Review – The Dead Don’t Hurt



Synopsis A pair of immigrants form a loving relationship on the 1860s frontier amid the difficulties of the Civil War and small-town corruption.

Length 2 hours, 9 minutes

Release Date September 8, 2023 (TIFF), May 31, 2024 (US)


Rating R

Distribution Shout! Studios

Directing Viggo Mortensen

Writing Viggo Mortensen

Composition Viggo Mortensen

Starring Viggo Mortensen, Vicky Krieps, Danny Huston

The Western feels like a genre overdue for a resurgence but for whatever reason this hasn’t occurred. It has mostly been relegated to arthouse films like The Power of the Dog, and Killers of the Flower Moon, while respectable genre films like Walter Hill’s recent Dead for a Dollar are barely known. Yellowstone and Deadwood have audiences, but can’t seem to escape the small screen.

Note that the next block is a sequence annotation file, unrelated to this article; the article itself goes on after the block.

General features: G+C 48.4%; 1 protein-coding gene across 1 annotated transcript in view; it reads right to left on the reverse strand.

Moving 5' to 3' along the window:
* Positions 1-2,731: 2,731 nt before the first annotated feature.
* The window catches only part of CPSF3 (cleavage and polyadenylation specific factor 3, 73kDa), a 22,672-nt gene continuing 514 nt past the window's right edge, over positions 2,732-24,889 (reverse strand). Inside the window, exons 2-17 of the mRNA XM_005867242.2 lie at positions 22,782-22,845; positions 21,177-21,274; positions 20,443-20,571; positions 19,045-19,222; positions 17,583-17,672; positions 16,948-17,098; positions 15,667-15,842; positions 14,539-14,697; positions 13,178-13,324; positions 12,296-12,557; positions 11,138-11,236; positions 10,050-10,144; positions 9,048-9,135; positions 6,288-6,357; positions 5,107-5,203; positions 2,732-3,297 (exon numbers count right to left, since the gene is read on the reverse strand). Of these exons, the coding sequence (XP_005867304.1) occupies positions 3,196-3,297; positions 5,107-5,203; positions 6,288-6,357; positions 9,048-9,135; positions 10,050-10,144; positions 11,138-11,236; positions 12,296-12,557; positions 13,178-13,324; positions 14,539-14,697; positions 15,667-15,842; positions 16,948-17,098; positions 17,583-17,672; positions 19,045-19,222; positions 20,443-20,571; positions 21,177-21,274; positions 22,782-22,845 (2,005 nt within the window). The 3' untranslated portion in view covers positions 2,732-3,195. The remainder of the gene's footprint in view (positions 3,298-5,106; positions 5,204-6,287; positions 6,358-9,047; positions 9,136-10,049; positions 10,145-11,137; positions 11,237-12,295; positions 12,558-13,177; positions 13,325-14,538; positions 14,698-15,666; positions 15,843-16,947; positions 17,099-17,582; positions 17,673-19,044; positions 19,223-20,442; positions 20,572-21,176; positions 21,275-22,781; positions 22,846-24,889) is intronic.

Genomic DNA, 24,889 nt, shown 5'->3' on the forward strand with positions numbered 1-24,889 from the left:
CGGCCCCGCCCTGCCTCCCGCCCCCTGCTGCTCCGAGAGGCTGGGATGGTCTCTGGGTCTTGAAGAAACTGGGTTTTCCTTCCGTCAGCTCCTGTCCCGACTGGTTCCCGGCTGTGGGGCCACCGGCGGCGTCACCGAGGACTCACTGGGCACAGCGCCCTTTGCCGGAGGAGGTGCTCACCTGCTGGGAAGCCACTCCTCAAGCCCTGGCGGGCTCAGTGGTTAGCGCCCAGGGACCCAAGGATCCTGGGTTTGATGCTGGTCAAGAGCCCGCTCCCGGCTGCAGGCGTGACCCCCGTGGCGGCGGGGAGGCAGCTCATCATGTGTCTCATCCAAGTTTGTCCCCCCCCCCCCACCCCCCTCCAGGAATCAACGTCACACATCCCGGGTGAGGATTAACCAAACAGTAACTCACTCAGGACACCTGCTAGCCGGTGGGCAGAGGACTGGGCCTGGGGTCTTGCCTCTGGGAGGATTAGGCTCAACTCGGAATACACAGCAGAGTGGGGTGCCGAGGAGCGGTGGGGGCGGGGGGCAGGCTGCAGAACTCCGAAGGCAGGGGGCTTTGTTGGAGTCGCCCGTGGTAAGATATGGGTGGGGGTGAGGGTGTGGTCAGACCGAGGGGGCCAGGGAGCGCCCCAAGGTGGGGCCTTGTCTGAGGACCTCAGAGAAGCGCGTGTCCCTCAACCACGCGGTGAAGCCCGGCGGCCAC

Despite the critical success of Tarantino’s and the Coen Brothers’ westerns and the Rockstar Games selling 63 million copies of Red Dead Redemption 2, modern westerns are box office poison. Kevin Costner’s two-part Horizon: An American Saga is tracking for a $12 million opening on a $100 million budget, due in part to the film being review bombed at the Cannes Film Festival. Add to that, Viggo Mortensen’s foray into the genre has grossed less than $1 million at the box office since it premiered at the Toronto International Film Festival.

Content Guide

Violence/Scary Images: Some bloody violence, characters being shot and killed, and an offscreen sexual assault.
Language/Crude Humor: Coarse language throughout the film.
Drug/Alcohol References: Characters drink alcohol. Several characters operate a saloon.